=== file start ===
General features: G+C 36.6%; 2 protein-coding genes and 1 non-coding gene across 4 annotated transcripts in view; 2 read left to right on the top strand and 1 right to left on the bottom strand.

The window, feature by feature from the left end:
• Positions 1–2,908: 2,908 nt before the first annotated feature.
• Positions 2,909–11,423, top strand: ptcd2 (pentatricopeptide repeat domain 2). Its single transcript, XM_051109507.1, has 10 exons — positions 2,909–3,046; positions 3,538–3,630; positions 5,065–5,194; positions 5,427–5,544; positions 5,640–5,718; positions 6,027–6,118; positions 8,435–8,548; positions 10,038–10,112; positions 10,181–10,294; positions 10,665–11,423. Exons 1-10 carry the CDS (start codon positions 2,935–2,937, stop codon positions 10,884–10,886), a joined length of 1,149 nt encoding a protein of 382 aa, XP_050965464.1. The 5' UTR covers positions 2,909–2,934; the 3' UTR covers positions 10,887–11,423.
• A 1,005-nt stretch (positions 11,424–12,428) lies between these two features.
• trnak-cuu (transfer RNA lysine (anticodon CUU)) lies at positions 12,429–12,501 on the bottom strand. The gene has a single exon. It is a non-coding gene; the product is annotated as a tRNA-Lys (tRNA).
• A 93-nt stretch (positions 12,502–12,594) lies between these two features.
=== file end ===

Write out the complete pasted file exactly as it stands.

General features: G+C 36.6%; 2 protein-coding genes and 1 non-coding gene across 4 annotated transcripts in view; 2 read left to right on the top strand and 1 right to left on the bottom strand.

The window, feature by feature from the left end:
• Positions 1–2,908: 2,908 nt before the first annotated feature.
• Positions 2,909–11,423, top strand: ptcd2 (pentatricopeptide repeat domain 2). Its single transcript, XM_051109507.1, has 10 exons — positions 2,909–3,046; positions 3,538–3,630; positions 5,065–5,194; positions 5,427–5,544; positions 5,640–5,718; positions 6,027–6,118; positions 8,435–8,548; positions 10,038–10,112; positions 10,181–10,294; positions 10,665–11,423. Exons 1-10 carry the CDS (start codon positions 2,935–2,937, stop codon positions 10,884–10,886), a joined length of 1,149 nt encoding a protein of 382 aa, XP_050965464.1. The 5' UTR covers positions 2,909–2,934; the 3' UTR covers positions 10,887–11,423.
• A 1,005-nt stretch (positions 11,424–12,428) lies between these two features.
• trnak-cuu (transfer RNA lysine (anticodon CUU)) lies at positions 12,429–12,501 on the bottom strand. The gene has a single exon. It is a non-coding gene; the product is annotated as a tRNA-Lys (tRNA).
• A 93-nt stretch (positions 12,502–12,594) lies between these two features.